PORTLAND — Hundreds of students streamed out of Riverton Elementary School at 3 p.m. on Friday and into their parents’ waiting cars and minivans.
But about 150 students stayed behind. Intentionally.
The students are participating in a new after-school academic enrichment program being funded by a portion of a three-year, $3.4 million federal school improvement grant.
Last spring, Riverton was identified by the state as a failing school because of its poor performance on standardized tests. The after-school program, which runs for two hours four days a week and three hours on Wednesdays, is part of an effort to improve the school’s performance.
It’s designed to provided extended learning opportunities to students who are struggling in the classroom.
After having a snack, the children are allowed to play outside before they spend at least 30 minutes getting assistance on their homework.
After that, they can choose from a list of enrichment activities, including playing the guitar, writing, movie-making, cooking and exploring nature.
Grant coordinator Katherine Theriault said the program is based on research that suggests engaging children in fun, after-school activities can translate into better performance in the classroom, especially among immigrant students.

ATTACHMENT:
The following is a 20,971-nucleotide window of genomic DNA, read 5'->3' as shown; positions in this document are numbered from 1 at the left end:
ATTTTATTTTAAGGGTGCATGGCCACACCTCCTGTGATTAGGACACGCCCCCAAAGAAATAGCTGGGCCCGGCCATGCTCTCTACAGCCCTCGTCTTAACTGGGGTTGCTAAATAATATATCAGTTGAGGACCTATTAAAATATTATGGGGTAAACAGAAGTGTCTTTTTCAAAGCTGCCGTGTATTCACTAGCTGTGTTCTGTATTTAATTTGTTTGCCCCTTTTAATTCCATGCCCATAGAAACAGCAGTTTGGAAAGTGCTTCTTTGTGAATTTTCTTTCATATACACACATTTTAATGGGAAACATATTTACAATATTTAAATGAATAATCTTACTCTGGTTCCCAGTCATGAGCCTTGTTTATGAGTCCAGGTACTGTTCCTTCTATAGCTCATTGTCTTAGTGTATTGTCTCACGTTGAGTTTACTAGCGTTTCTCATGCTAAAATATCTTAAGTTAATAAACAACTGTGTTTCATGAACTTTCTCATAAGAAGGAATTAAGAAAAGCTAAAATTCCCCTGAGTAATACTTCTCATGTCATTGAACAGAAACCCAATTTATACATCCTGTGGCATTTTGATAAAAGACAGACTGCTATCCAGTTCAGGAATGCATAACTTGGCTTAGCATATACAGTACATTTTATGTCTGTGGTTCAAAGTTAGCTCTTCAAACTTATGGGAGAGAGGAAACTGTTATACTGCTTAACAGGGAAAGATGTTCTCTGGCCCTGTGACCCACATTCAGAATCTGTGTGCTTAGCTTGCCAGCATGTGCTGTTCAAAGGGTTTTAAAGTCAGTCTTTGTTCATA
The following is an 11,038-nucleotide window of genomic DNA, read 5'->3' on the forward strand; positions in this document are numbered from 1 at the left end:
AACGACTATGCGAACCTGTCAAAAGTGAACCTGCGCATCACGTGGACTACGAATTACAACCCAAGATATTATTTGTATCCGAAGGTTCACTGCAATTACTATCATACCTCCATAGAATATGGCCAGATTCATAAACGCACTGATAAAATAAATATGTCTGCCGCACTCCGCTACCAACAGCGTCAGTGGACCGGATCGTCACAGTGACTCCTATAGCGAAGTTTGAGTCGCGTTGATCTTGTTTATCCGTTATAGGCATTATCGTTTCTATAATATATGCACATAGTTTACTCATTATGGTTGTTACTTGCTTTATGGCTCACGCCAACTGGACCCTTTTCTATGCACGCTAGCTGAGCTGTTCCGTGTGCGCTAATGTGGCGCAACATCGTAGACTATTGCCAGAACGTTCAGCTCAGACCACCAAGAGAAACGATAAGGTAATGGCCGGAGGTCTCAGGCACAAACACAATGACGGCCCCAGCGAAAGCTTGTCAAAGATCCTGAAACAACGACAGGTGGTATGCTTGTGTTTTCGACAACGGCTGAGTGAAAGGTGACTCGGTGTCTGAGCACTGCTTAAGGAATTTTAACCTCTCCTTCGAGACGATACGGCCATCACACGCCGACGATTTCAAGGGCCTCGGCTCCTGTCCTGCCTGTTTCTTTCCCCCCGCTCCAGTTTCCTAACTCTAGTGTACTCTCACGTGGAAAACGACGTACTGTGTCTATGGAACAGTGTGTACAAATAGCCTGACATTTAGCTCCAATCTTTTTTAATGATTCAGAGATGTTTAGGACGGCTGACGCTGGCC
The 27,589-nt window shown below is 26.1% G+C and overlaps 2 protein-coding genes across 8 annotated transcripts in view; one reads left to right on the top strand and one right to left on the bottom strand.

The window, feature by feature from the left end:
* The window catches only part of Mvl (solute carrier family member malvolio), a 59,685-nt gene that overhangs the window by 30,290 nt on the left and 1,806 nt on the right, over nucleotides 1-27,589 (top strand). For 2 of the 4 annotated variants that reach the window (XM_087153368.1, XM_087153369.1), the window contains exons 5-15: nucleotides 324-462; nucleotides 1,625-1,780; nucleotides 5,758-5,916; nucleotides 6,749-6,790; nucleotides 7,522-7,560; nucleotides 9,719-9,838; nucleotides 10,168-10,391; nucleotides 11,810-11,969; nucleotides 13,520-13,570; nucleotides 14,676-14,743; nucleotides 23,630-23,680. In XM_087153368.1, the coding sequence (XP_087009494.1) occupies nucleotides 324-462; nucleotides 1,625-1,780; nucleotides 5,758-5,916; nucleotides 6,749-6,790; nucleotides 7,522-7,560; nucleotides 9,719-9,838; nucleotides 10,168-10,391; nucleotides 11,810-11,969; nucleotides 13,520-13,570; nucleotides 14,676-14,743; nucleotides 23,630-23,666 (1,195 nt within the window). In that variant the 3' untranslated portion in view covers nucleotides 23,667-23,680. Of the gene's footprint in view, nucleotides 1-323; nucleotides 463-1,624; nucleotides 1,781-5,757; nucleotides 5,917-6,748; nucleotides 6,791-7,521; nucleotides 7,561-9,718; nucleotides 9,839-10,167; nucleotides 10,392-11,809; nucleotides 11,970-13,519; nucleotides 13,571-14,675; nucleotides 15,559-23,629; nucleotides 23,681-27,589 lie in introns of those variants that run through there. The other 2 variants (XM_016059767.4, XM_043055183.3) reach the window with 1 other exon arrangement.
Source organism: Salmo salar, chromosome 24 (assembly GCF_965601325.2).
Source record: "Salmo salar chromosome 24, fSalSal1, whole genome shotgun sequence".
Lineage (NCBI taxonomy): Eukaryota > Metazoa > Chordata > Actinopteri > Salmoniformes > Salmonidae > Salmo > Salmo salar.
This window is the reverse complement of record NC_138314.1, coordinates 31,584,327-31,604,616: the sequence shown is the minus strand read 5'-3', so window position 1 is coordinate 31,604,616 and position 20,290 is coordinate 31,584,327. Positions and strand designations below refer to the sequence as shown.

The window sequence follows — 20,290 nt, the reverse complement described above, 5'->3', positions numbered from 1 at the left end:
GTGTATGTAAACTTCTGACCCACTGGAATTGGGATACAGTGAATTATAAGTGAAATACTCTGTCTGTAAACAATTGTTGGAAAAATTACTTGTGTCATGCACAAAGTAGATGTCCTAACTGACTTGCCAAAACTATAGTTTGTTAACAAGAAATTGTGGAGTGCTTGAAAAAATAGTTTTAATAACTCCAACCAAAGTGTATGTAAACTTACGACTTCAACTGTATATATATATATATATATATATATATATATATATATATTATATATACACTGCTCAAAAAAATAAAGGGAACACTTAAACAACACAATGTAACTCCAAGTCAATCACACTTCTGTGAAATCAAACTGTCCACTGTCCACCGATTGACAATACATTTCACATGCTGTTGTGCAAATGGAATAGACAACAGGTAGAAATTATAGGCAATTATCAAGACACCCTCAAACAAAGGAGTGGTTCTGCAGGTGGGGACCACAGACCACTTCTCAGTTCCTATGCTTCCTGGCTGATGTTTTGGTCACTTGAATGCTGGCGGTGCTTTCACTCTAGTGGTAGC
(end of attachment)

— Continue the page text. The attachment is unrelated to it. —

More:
“What you’re learning outside the classroom has implications in the classroom,” Theriault said. “It’s helping them bridge the gap that might exist between their own experience and the curriculum.”
About 43 percent of the 150 students are immigrants, Theriault said.
The program, which started on Sept. 7, is staffed by eight teachers and five ed techs, all of whom are certified teachers.
While overseen by a school district employee, Theriault said the staffing is provided by LearningWorks (formerly Portland West), which has a one-year, $317,400 contract with the district.
Ethan Strimling, LearningWorks executive director, said the Riverton program is modeled after similar initiatives last year at Reiche Elementary School and East End Community School.
Working with third- through fifth-graders who were struggling academically, Strimling said the program successfully prevented the students from falling further behind in their studies, while half of the students improved their academics.
Strimling said he believes the success of the program lies in the low student-to-teacher ratio and the focus on cultural enrichment.
“Really, it’s the individual work we can do,” he said. “We try to keep our ratios down to 10-to-1. That allows you to give the kids the type of attention they need.
“The cultural enrichment work is essential to make sure kids are broadening their horizons, working with each other and learning new experiences,” he added. “When you’re working with kids who have fallen behind academically or are low-income, that cultural enrichment can really begin the process of helping them to advance academically.”
Randy Billings can be reached at 781-3661 ext. 100 or email@example.com